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How to Build a Car Trailer

Updated on April 27, 2015

Car trailers purchased from a dealer can be very expensive. Meanwhile, a homemade car trailer can be constructed for just a few hundred dollars from parts you can get at a junkyard and an auto parts store. Car trailers are commonly used by racers who need to get their not-so-street-legal race car to the track. They are also popular with people who need to transport nice vehicles but don't want to put mileage on them.

Choosing a Car Trailer Design

A car trailer should be at least 16 feet long to accommodate most cars and small trucks. It is advisable to have a fold down ramp to get the vehicle on and off with ease. Car trailers can be made with a covered base or with wheel runners. The advantage of a covered base is that it can be used to haul other cargo as well as vehicles. The advantage of wheel runners is that you can check under the vehicle and do repairs while it is on the car trailer.

16′ 7K Car Trailer
16′ 7K Car Trailer | Source

Car Trailer Axles

A car trailer can be made with one axle or two. Two axles offer twice as much support and shock absorption. When possible, always choose two axles. Go to a junkyard and look for a pair of heavy duty truck axles. Mobile home axles work especially well since they are designed to support a lot of weight and provide a smooth ride. Look for axles with springs and brakes. Before you take any axles home, check with your state DMV to find out if it is legal to convert them for a car trailer. The width of the car trailer should be about 100 inches. Mobile home axles are wider than this, so cut out the middle section of the axles and weld them back together at the desired width while making sure to line up the spring pads.

Car Trailer Wheels

If the axles you found do not have tires and wheels attached, you must buy them separately. Since you will be hauling a heavy load on the car trailer, it is better to buy them new. You don't want a double blow out at highway speed while towing a prized vehicle. Buy only bias ply nylon tires made specifically for trailers. These come in 14 1/2 inch and 15 inch sizes. Don't forget the spare tire.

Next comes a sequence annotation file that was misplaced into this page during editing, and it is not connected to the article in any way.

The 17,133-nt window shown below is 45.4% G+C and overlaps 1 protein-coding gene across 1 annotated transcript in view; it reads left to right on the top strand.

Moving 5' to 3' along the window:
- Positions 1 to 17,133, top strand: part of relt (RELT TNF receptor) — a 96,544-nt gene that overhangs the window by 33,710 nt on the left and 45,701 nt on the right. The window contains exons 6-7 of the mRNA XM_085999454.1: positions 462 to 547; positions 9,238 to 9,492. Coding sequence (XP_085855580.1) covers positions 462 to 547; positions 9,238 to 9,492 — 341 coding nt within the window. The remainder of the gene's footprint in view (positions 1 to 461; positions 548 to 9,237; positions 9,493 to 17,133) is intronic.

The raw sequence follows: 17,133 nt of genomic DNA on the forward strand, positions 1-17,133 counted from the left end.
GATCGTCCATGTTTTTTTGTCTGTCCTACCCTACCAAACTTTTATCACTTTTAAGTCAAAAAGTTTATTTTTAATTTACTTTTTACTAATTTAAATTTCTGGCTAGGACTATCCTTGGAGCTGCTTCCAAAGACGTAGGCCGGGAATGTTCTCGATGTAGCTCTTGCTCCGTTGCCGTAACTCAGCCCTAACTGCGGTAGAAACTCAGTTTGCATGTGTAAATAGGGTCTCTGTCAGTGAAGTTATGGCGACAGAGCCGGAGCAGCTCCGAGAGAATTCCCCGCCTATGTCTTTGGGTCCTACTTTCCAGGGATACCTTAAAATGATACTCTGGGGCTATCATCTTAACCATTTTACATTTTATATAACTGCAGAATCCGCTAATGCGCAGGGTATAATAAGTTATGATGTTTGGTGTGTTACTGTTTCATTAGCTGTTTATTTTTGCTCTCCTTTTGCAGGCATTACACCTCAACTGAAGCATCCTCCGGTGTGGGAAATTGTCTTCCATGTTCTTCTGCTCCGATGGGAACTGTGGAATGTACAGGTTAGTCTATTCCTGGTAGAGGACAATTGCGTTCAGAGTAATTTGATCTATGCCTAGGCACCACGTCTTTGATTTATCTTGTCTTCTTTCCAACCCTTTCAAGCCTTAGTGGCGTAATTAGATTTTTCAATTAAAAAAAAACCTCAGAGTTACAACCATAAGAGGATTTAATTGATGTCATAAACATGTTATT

Car Trailer Frame

Weld together a rectangle shaped car trailer frame out of 4 by 4 inch steel. The short sides should measure 6 feet 6 inches. The long sides should measure 16 feet. Check your angles and cross measurements to make sure the frame is exactly rectangular. Cut five 6 feet 6 inch cross bars. Weld them inside the rectangular frame. The middle one should be between the two axles which will be a foot and a half past the center. Weld another halfway to the back of the frame. Weld two more beneath the spring hanger mounting points. The last one is welded half way between there and the front of the frame.

Car Trailer Hitch

Cut a piece of 4 by 4 inch steel to 82 inches. Now cut it in half lengthwise to get two identical pieces. These will form the tongue at the front of the car trailer to hold the hitch. Weld them to the bottom of the frame at the front angling toward each other to form the top two sides of a triangle. Cut the tips so they meet at the top and weld. Position the tongue so that the lower tips touch the long sides of the frame and weld them on. Half of the tongue should extend past the front of the frame and half should be below it. Attach a car trailer hitch that matches your towing vehicle at the front of the tongue. Make sure the angle of the tongue works with your hitch. If it doesn't, make adjustments.